Sustaining and Refining the Effort
Moving from where we are today to a just and equitable society requires long-term and sustained effort. It takes times to bring people on board, agree on a plan and put it into action. Some trial and error is always involved.
Our original plans, even if they are implemented very well, may not get us to our goals so we revisit, refine and keep going. New leaders join the effort and the work transitions across political and other champions. Even when we achieve some of our goals - for example, expanded opportunities and access to good paying and highly skilled jobs, higher education and powerful leadership positions for previously excluded groups - past experience suggests constant effort is required to hold on to those gains.
Many racial equity or social justice efforts begin in response to a crisis or when energy is very high around the issue in question. Under those parameters, there are often early successes, a good sense of what people want to accomplish in the short term and genuine vision for the long-term. But, at some point along the way, work often stalls. It is useful to expect that momentum will lessen or even stop as people tire, take all the risks they can or leave the work for other reasons. In addition, if your work is successful at challenging current power relationships, you can expect organizational, system or individual resistance -- passive or active, conscious or without awareness.
The history of racial justice also shows constant patterns of retrenchment - some steps forward followed by some steps back - so that can also be expected for your work. For all those reasons, it is useful to include processes and strategies that allow you to rethink and regroup, as well as strategies to move forward past these moments and challenges - even if that requires some changes in strategy, leadership, resources and timing.
At those moments, it helps to have built a demand for your work among many groups, so you will have allies to stay the course and support to address areas of resistance. It also helps to have put in place public accountability processes - report cards, for example - so there are public incentives and consequences for progress or lack of progress. It also helps to model reflective practice - for the group to be held accountable for implementing actions fully and according to the best practices of that kind of work (high quality training, transparent decision making, honest and trusting alliances, etc.) - and to up the quality if it flags. It is also important to ground accountability in processes that are led by people of color, even when the work itself is led by people of color. The People's Institute for Survival and Beyond has shared its ideas about accountability widely, and points out that people of color and whites involved in social justice need to build relationships with constituencies who will keep them aware of the urgency and consequences of their work. All of these steps will help you keep good work going until it makes a difference.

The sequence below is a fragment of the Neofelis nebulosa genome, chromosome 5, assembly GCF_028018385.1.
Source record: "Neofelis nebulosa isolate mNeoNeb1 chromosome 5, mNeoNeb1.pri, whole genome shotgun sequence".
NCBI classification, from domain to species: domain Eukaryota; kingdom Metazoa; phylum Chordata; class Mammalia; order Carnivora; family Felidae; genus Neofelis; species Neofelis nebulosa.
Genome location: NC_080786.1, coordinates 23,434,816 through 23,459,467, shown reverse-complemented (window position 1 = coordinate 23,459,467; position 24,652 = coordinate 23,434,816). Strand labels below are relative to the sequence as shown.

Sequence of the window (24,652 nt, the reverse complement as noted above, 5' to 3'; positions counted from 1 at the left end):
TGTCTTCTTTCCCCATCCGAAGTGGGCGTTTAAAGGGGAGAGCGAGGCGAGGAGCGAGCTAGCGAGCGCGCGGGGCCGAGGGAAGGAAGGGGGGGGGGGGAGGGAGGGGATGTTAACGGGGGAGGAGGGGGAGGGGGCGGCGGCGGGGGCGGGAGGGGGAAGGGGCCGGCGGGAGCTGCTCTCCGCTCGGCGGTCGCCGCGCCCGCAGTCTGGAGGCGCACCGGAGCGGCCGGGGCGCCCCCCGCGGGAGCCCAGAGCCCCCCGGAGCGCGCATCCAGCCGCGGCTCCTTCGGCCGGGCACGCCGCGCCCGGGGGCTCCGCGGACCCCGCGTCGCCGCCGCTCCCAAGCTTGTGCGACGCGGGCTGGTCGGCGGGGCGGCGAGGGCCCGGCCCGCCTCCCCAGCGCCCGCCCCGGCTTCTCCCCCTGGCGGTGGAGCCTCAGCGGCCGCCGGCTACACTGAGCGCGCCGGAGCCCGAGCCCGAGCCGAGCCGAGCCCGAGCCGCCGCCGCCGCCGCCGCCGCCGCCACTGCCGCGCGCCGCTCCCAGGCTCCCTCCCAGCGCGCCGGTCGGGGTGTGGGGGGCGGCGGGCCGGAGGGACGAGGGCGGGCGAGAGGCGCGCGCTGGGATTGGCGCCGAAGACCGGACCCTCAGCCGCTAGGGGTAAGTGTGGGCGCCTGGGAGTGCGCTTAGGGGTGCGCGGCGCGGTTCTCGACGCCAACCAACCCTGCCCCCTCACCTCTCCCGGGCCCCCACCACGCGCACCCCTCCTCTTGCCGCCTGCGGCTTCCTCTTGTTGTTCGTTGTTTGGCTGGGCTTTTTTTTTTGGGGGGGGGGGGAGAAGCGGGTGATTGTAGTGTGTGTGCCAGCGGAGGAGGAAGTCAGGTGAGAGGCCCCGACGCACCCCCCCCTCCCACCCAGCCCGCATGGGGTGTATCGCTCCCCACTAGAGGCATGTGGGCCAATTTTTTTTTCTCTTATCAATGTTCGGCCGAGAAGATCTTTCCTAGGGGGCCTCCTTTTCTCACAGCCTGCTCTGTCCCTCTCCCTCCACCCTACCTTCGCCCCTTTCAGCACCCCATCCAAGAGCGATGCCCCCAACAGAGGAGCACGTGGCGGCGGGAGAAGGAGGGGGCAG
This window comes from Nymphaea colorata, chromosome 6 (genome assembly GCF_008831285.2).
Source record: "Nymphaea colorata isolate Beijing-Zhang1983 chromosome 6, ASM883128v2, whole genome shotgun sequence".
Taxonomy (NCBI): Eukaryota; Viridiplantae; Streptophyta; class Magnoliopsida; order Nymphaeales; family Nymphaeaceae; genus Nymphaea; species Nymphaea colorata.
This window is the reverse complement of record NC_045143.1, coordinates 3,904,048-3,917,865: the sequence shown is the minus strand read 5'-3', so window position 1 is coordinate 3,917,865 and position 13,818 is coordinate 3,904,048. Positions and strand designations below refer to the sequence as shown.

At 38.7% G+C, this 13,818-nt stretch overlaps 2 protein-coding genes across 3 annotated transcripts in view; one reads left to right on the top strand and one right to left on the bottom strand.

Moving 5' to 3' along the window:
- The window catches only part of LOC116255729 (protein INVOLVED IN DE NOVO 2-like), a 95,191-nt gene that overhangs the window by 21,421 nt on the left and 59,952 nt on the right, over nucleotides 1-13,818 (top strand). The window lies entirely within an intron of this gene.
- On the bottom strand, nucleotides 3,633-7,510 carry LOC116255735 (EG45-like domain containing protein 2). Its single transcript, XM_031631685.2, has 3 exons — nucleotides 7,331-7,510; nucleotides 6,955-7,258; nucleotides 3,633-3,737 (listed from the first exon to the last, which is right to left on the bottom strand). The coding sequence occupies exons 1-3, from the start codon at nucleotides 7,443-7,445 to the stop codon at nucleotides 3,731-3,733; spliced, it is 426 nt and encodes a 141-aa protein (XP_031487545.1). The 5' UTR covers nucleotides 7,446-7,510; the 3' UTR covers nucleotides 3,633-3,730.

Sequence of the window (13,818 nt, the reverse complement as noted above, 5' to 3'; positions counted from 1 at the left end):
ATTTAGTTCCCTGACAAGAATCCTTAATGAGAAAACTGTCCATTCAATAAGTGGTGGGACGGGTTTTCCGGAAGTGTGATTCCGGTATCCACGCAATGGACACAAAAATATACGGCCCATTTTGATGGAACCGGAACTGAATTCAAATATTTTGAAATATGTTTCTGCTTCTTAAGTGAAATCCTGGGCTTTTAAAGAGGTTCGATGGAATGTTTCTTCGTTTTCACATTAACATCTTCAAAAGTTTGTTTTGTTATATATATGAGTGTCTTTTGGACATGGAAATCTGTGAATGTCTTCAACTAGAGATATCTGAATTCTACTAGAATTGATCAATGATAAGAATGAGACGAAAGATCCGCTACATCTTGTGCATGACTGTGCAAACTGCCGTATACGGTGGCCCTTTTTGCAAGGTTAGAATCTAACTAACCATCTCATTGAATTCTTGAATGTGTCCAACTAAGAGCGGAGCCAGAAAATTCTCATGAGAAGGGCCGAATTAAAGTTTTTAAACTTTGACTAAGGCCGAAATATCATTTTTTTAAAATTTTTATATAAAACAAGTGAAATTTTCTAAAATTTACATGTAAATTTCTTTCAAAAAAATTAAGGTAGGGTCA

This section provides information about:
- Communication and Media: a) how to frame your message and use it as a strategy to move the work forward; b) several different communication methods from email newsletters, to community radio, to e-conferences; c) tips and tool for working with the media; and d) demographic and national attitude surveys to inform your messages.
- Sustaining Coalition / Collaboration: a) forming and sustaining a coalition and collaboration; b) resources for working in multi-racial groupings, and building coalitions among different groups of color; and c) using accountability processes as a tool to help sustain a coalition.
- Sustaining the Effort: a) forming a learning community and creating a reflective practice process; b) tools and resources to continue to build an organization's capacity to do this work; c) moving forward past resistance and retrenchment; d) tracking your progress and using data to sustain the work (see also Evaluation Tools for Racial Equity for a much larger set of resources on this topic); and d) resources and funding.